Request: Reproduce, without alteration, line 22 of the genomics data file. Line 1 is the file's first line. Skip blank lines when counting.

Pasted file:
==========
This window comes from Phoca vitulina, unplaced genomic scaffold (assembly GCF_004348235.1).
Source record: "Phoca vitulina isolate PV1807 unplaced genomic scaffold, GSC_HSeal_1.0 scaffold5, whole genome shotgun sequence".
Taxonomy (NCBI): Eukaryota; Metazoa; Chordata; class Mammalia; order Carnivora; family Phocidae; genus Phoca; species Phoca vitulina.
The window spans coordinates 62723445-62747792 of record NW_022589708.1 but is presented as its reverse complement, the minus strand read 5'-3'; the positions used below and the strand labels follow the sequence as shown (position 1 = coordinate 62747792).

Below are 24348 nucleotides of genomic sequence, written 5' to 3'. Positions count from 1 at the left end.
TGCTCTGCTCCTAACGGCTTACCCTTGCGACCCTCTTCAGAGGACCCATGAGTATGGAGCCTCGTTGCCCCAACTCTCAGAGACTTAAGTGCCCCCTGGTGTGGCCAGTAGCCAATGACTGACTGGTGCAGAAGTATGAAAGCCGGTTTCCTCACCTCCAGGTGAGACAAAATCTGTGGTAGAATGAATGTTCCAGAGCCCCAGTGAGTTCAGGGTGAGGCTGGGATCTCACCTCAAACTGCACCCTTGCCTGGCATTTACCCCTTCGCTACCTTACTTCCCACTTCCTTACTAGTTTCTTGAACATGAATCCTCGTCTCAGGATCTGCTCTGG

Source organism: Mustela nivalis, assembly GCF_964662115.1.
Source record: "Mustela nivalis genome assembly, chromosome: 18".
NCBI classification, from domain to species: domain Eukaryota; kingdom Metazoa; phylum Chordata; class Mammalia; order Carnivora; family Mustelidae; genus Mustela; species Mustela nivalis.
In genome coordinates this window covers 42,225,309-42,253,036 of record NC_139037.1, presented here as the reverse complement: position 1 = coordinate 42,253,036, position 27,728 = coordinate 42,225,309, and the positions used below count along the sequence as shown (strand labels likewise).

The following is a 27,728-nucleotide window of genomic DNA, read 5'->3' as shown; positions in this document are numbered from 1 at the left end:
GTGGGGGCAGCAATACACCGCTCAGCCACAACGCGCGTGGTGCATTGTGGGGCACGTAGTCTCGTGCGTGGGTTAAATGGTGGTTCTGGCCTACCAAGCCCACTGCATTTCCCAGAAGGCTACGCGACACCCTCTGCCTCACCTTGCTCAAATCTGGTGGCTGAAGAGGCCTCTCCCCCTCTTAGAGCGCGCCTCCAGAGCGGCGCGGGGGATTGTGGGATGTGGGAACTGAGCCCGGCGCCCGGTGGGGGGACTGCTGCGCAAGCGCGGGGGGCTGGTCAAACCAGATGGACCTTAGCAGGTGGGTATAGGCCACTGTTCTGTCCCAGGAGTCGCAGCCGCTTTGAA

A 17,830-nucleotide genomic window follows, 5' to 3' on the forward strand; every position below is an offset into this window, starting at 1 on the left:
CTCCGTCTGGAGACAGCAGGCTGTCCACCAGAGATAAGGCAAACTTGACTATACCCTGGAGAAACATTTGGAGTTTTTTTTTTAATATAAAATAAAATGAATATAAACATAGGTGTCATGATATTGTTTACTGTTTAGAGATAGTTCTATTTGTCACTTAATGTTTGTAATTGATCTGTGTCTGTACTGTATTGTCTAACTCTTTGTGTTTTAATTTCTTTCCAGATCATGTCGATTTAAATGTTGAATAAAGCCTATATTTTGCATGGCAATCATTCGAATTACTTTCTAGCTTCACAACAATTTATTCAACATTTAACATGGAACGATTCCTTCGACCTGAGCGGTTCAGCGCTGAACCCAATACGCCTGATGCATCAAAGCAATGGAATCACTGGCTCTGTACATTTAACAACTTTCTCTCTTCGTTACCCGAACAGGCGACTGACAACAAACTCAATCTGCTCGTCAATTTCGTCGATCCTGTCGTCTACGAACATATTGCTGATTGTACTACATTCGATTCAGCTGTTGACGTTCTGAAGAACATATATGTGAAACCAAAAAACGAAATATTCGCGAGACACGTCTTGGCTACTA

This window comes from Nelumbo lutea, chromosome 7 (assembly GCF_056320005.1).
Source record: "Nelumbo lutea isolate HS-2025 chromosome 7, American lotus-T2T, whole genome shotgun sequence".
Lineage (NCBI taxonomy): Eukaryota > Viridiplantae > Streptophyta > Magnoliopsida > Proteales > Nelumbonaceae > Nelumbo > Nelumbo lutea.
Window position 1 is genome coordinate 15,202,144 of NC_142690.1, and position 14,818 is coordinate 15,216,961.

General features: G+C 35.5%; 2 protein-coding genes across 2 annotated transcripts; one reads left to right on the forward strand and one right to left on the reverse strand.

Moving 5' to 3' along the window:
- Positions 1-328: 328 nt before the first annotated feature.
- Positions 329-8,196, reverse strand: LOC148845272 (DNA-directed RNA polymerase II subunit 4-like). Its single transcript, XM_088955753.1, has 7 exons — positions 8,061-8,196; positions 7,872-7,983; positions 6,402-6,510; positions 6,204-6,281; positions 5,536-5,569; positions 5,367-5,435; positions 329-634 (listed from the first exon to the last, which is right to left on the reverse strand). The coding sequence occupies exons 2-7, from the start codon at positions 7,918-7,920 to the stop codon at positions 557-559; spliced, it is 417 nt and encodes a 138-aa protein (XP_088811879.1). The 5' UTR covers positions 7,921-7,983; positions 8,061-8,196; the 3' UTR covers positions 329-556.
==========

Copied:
- Positions 329-8,196, reverse strand: LOC148845272 (DNA-directed RNA polymerase II subunit 4-like). Its single transcript, XM_088955753.1, has 7 exons — positions 8,061-8,196; positions 7,872-7,983; positions 6,402-6,510; positions 6,204-6,281; positions 5,536-5,569; positions 5,367-5,435; positions 329-634 (listed from the first exon to the last, which is right to left on the reverse strand). The coding sequence occupies exons 2-7, from the start codon at positions 7,918-7,920 to the stop codon at positions 557-559; spliced, it is 417 nt and encodes a 138-aa protein (XP_088811879.1). The 5' UTR covers positions 7,921-7,983; positions 8,061-8,196; the 3' UTR covers positions 329-556.